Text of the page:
I often see people that want more control over their health. This can take many forms. Perhaps they want to come off of prescription medication that is causing side effects or are not working as well as they had hoped. Maybe they are trying to avoid going on a prescription medication and want to try something to prevent that. Or maybe they realize the benefit of preventative medicine before they have any issues with their health at all.
For example, metabolic syndrome, which consists of central obesity or increased BMI, high blood pressure, insulin resistance or impaired fasting glucose, increased triglycerides and LDL cholesterol brings at least ½ of the patients into my pharmacy. Associated conditions are hyperuricemia (leading to gout), fatty liver, erectile dysfunction, polycystic ovary syndrome, and Acanthosis nigricans (a hyperpigmentation in the folds of the skin).
Treating mild to moderate blood pressure before prescription drugs is possible with a wide variety of natural substances. I generally don’t aggressively treat this in patients that are already on prescription blood pressure meds, but they are possible if the doctor is monitoring their pressure and able to drop the dose gradually.
Simple proven ways to lower blood pressure are using:
- Soy bean protein,
- Hydrolyzed whey protein.
- Bonito fish protein acts like an ACE inhibitor in amounts of 1.5 g daily as an extract.
- Coconut oil, olive oil (4 tbsp/ day), wakame and fiber (soluble or insoluble) have been shown to have this effect and are easily included in diet.
- Omega 3 (dha/epa) in doses of 4-5 g daily is helpful for a whole list of health issues including blood pressure.
- Garlic works like an ACE inhibitor and Calcium channel blocker and good for high BP.
- 4 stalks of celery per day are also a benefit. Celery contains high levels of 3-N-butylphthalide, which is a ‘phytochemical’ that helps you to control high blood pressure level.
Other commonly found nutraceuticals are:
- Vitamin C (lowers systolic more than diasolic and increases elasticity of the aorta),
- Vitamin D (2000 IU daily),
- Vitamin E (especially a high gamma/delta component – at least 4:1 to any alpha tocopherol),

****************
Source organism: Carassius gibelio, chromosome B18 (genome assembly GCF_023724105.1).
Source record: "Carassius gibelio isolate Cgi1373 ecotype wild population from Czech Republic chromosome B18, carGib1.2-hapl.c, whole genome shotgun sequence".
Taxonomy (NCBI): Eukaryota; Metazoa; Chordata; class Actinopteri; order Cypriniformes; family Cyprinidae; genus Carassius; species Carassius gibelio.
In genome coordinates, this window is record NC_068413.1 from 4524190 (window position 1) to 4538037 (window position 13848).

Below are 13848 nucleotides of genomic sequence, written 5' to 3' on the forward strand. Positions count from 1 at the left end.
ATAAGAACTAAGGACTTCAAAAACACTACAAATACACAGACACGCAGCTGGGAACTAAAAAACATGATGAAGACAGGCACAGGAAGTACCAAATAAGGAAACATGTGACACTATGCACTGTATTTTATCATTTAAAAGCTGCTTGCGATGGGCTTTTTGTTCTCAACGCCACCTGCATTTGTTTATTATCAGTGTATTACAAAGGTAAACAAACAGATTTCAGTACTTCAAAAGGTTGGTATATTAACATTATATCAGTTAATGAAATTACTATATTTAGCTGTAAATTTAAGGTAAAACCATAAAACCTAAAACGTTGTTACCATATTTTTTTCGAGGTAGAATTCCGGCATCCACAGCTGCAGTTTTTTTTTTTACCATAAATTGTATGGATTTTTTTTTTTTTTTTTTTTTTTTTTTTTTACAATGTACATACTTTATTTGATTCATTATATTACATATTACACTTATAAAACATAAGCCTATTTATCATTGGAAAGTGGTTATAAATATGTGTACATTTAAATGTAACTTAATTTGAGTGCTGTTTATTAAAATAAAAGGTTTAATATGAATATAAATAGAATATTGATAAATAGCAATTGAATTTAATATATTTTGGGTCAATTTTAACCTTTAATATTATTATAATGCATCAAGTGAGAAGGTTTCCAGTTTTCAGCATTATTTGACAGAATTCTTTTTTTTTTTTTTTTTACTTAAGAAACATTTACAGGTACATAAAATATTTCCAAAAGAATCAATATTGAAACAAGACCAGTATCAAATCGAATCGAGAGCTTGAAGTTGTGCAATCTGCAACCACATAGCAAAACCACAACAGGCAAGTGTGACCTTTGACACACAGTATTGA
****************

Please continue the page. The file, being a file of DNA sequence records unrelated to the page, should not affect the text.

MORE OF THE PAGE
- B6 is similar to the angiotensin II blocking agents and good for high renin hypertension; max dose of 200 mg/daily.
- Chelated magnesium
- Lycopene from tomatoes, are also safe and easily obtained.
- L-tyrosine is found in sardines and in supplements and has ACE properties in 3g daily.
- Hawthorn has many mechanisms of action and can lower bp as well.
- Carnitine in doses of 2 g dialy are also good and help in lipid levels too.
Insulin resistance can be and should be treated aggressively as diabetes is so prevalent in western society. Type 2 diabetes is generally regarded as a condition created by humans. Excess consumption of calories and accumulation of abdominal belly fat (a condition also brought on by stress and increased cortisol) and “love handle fat” (a condition that signifies insulin resistance has started) lead to inflammatory mediators to be released as the fat cells increase in size and number.
Several theories exist as to the exact mechanism that leads to fat accumulation and insulin resistance, but proper diet and exercise are key to avoiding both. Overlay comparisons of both Canadian and U.S. diabetes incidence vs Percent of population overweight closely resemble each other. Leptin sensitivity/resistance is one theory where appetite suppression and development of body fat result from general food cravings. Typically no specific food and you never really feel full, or full for very long. These people tend to graze all day, especially in the evening.
One natural supplement to help this is L-Carnosine (500 mg twice daily up to 1 g three times daily with food). This has low levels in both type 1 and type 2 diabetics. Supplementing can lower glucose in the blood although it might increase triglyceride levels slightly. It can also come as acetyl-L-Carnitine.
Alpha lipoic acid also increases insulin sensitivity at 600 mg/ day. It is also an antioxidant which is important to help prevent free radical damage. It’s also good for diabetic neuropathy.
Vitamin D plays a role in insulin secretion and studies have shown that supplementing with vitamin D improves insulin resistance compared to placebo. It has also been shown to help in pain relief from neuropathy.
Chromium 200-1000 mcg/day with or without Niacin 50-100 mg/day can potentiate the action of insulin and is great for both high and low blood sugar.
Biotin induces the enzyme glucokinase that helps metabolize glucose in the cell, preventing it from backing up and increasing in the blood 3-16 mg/day. Good for neuropathy as well.
Adrenal supplementation can be helpful in cases of cortisol induced insulin resistance. Insulin and cortisol work opposite of each other. Cortisol makes the body more insulin resistant, making the body release more insulin to do its job meaning the body is in a state of store fat and don’t burn fat. Phosphatidyl serine is a good agent to drop cortisol, but a total evaluation of adrenal health can improve insulin sensitivity by normalizing cortisol released from the adrenals.